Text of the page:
We crossed over the 40° line two days ago. Roaring Forties and all that jazz.
I would never be dismissive about the potential for bad weather in these latitudes. But so far, our biggest concern has been finding enough wind to keep the spinnaker drawing.
That cheery red and white sail has been our deliverance over the last two days, keeping Galactic moving in super-light winds and saving us from resorting to the engine and our low fuel tanks for forward progress. It's dawn as I'm writing this, and we've just flown the chute all night. As a result Alisa and I took the novel step, on this passage at least, of standing watch and watch through the night. The radar alarm and AIS might be good at keeping a lookout for other vessels, but they can't watch the spinnaker for us.
Through the years we've heard reports from other sailors about the delights of dumping the spinnaker into the ocean. We've always been a little curious, so two days ago we decided to see for ourselves what all the buzz was about.
I had left the spinnaker halyard wrapped around the self-tailing winch but neglected to make it fast to the cleat, and a shock load on the sail when Galactic rolled in the swell was enough to pop the halyard free.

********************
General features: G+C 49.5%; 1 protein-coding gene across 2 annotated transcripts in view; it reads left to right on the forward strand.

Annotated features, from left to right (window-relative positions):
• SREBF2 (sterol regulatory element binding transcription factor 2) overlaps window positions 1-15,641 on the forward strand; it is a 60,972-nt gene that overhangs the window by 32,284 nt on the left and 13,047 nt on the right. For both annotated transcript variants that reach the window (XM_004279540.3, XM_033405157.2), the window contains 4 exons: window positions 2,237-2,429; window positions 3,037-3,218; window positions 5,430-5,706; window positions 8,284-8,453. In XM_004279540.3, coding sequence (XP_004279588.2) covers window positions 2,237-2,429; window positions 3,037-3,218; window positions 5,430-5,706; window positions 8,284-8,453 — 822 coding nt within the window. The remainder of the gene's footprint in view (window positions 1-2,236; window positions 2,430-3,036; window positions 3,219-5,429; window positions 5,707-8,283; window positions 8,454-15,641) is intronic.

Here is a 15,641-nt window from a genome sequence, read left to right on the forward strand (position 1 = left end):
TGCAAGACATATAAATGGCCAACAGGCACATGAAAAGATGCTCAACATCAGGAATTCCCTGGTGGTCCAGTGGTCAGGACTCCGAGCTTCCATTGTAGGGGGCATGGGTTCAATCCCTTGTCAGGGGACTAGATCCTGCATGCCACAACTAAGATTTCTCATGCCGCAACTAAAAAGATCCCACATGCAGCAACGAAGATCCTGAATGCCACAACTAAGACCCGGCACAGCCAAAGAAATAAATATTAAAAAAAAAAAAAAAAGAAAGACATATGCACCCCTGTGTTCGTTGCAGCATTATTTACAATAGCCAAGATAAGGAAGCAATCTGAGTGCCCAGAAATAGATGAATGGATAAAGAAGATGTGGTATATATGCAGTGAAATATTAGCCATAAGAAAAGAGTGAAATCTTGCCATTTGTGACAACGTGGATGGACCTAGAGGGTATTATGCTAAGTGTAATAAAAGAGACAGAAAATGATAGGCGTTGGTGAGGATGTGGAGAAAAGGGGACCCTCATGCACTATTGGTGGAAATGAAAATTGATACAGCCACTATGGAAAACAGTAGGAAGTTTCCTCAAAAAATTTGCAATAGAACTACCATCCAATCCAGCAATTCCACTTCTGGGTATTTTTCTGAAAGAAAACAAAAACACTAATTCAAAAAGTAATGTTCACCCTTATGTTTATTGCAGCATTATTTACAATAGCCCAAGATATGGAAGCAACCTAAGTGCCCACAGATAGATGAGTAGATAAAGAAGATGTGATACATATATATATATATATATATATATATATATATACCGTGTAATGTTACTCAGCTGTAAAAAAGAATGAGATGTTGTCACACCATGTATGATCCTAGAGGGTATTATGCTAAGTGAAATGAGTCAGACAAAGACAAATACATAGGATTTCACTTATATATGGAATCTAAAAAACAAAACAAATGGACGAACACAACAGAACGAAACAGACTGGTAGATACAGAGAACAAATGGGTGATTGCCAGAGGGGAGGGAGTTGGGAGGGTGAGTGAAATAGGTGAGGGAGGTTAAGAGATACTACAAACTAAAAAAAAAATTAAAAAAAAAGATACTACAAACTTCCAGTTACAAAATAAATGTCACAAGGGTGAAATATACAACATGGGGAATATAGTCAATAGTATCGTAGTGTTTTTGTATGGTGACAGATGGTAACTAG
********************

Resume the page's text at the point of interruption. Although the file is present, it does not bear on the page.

The halyard is the line that holds the sail up to the top of the mast.
So the entire sail of super-light nylon dumped into the ocean. The sail that, by the way, cost more than twice as much as the truck that I drove in college.
One bit of luck was that the stopper knot on the end of the halyard got stuck beneath the lower spreaders, so after Alisa and I had wrestled the sail aboard I could just scramble up the mast steps to the spreader to retrieve the end of the halyard, instead of having to go all the way to the masthead for it.
No lasting damage, but there is little enthusiasm on board for a repeat.
Meanwhile, the vastness of this ocean is our constant companion - day after day, the endless expanse of sky and water continue to impress. We have had visits from albatross lately, all of them either tentatively or definitely identified as wandering albatross. The sight of a bird with a 3 meter wingspan, silently soaring around our boat on a sunny day while we glide along under spinnaker - it underscores the solitude of this place, and, after all the albatross that we've seen in recent years, it's still a thrill that is worth the price of admission.
The boys continue doing pretty well on passage. Alisa comments on how completely new South America will be to us after the six years or so that we've spent in Polynesia and the southwest Pacific. And today we'll have pancakes for breakfast, both our Sunday routine and the celebration of our second complete week at sea.